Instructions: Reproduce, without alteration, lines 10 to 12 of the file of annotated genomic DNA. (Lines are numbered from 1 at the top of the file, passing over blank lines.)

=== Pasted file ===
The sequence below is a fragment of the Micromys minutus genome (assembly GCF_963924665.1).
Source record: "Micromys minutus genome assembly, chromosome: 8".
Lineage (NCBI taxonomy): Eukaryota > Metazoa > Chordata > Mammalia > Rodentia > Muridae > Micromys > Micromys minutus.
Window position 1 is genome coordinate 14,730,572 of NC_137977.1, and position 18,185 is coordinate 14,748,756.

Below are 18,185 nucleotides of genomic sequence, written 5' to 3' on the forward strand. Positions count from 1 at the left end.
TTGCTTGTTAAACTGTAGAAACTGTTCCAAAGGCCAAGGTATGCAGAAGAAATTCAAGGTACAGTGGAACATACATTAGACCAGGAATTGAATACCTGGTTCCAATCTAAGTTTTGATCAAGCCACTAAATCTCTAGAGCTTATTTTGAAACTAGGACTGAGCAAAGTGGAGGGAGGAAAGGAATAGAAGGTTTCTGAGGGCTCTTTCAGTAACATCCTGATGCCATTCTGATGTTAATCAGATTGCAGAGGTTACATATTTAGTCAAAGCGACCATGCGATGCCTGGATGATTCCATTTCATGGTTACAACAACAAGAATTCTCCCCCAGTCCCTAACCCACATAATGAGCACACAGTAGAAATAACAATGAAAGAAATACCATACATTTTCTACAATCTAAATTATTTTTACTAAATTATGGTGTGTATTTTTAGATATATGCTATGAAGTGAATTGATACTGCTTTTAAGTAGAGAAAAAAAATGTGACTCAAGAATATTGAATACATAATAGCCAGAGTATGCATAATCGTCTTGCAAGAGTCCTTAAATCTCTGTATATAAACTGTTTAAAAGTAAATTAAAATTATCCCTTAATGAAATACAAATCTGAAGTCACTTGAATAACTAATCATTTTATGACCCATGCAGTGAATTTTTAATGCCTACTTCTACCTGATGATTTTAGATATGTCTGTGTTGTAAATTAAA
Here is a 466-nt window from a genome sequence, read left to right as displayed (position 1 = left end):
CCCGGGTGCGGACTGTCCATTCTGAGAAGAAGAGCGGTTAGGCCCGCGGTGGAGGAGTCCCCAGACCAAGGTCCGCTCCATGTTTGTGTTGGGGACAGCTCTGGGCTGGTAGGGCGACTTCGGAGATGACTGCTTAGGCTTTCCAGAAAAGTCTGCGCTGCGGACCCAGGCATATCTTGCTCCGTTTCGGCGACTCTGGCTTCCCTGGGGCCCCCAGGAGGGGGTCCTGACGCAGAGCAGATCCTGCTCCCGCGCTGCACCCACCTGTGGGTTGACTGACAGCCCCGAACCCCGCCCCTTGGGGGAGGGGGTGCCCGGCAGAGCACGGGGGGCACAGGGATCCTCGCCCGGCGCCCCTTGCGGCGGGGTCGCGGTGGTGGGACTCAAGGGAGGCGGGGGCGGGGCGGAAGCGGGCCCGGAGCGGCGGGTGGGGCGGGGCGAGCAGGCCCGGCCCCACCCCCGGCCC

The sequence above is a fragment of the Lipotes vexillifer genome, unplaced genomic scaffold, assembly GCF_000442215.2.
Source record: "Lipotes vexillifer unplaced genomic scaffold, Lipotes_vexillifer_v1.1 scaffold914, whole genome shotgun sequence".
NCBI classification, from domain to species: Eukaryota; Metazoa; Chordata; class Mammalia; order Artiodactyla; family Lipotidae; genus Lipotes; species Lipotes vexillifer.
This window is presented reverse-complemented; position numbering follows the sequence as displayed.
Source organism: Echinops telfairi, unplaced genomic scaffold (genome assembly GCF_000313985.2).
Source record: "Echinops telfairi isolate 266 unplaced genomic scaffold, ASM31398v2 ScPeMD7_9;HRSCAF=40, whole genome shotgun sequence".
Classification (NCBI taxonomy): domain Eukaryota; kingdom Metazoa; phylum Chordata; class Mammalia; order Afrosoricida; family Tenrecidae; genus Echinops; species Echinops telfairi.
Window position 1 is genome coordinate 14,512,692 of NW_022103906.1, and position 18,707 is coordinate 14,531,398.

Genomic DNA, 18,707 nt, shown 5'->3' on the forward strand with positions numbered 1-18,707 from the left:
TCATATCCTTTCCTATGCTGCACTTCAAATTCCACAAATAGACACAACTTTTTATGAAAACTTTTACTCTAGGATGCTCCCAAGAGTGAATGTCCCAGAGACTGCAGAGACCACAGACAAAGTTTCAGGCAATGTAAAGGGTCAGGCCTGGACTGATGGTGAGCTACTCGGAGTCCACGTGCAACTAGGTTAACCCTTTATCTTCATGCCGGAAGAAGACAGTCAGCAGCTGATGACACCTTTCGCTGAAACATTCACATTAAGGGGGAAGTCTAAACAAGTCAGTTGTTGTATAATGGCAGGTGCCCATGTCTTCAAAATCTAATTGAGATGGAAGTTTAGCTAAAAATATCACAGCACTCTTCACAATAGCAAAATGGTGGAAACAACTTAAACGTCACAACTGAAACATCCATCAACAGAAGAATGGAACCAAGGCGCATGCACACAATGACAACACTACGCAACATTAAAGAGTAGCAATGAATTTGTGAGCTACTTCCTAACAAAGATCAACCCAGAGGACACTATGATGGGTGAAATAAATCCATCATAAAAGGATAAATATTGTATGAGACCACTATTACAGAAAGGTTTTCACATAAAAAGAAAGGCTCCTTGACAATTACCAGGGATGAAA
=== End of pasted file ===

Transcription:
Source record: "Lipotes vexillifer unplaced genomic scaffold, Lipotes_vexillifer_v1.1 scaffold914, whole genome shotgun sequence".
NCBI classification, from domain to species: Eukaryota; Metazoa; Chordata; class Mammalia; order Artiodactyla; family Lipotidae; genus Lipotes; species Lipotes vexillifer.
This window is presented reverse-complemented; position numbering follows the sequence as displayed.